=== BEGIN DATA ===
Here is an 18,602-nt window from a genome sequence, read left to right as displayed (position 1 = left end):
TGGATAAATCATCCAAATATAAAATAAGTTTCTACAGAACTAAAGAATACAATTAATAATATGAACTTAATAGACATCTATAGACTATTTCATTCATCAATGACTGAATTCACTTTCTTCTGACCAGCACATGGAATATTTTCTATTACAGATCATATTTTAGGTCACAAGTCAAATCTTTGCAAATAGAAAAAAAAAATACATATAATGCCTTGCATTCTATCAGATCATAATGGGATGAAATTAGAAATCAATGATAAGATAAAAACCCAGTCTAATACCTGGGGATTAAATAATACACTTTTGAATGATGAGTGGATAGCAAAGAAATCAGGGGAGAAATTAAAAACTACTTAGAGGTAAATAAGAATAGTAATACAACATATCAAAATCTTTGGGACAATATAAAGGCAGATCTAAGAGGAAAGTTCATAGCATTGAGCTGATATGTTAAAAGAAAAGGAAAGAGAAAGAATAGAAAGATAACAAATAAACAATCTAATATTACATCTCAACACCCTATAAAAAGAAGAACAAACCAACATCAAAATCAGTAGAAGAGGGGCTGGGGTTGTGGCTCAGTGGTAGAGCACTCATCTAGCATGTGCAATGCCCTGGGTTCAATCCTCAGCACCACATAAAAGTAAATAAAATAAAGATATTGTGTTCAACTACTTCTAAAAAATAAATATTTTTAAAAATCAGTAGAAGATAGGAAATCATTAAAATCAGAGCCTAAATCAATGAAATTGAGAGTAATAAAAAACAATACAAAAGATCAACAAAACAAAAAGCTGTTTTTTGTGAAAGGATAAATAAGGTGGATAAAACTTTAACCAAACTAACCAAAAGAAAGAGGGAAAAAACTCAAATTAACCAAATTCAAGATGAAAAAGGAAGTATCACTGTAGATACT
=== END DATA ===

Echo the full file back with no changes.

Here is an 18,602-nt window from a genome sequence, read left to right as displayed (position 1 = left end):
TGGATAAATCATCCAAATATAAAATAAGTTTCTACAGAACTAAAGAATACAATTAATAATATGAACTTAATAGACATCTATAGACTATTTCATTCATCAATGACTGAATTCACTTTCTTCTGACCAGCACATGGAATATTTTCTATTACAGATCATATTTTAGGTCACAAGTCAAATCTTTGCAAATAGAAAAAAAAAATACATATAATGCCTTGCATTCTATCAGATCATAATGGGATGAAATTAGAAATCAATGATAAGATAAAAACCCAGTCTAATACCTGGGGATTAAATAATACACTTTTGAATGATGAGTGGATAGCAAAGAAATCAGGGGAGAAATTAAAAACTACTTAGAGGTAAATAAGAATAGTAATACAACATATCAAAATCTTTGGGACAATATAAAGGCAGATCTAAGAGGAAAGTTCATAGCATTGAGCTGATATGTTAAAAGAAAAGGAAAGAGAAAGAATAGAAAGATAACAAATAAACAATCTAATATTACATCTCAACACCCTATAAAAAGAAGAACAAACCAACATCAAAATCAGTAGAAGAGGGGCTGGGGTTGTGGCTCAGTGGTAGAGCACTCATCTAGCATGTGCAATGCCCTGGGTTCAATCCTCAGCACCACATAAAAGTAAATAAAATAAAGATATTGTGTTCAACTACTTCTAAAAAATAAATATTTTTAAAAATCAGTAGAAGATAGGAAATCATTAAAATCAGAGCCTAAATCAATGAAATTGAGAGTAATAAAAAACAATACAAAAGATCAACAAAACAAAAAGCTGTTTTTTGTGAAAGGATAAATAAGGTGGATAAAACTTTAACCAAACTAACCAAAAGAAAGAGGGAAAAAACTCAAATTAACCAAATTCAAGATGAAAAAGGAAGTATCACTGTAGATACT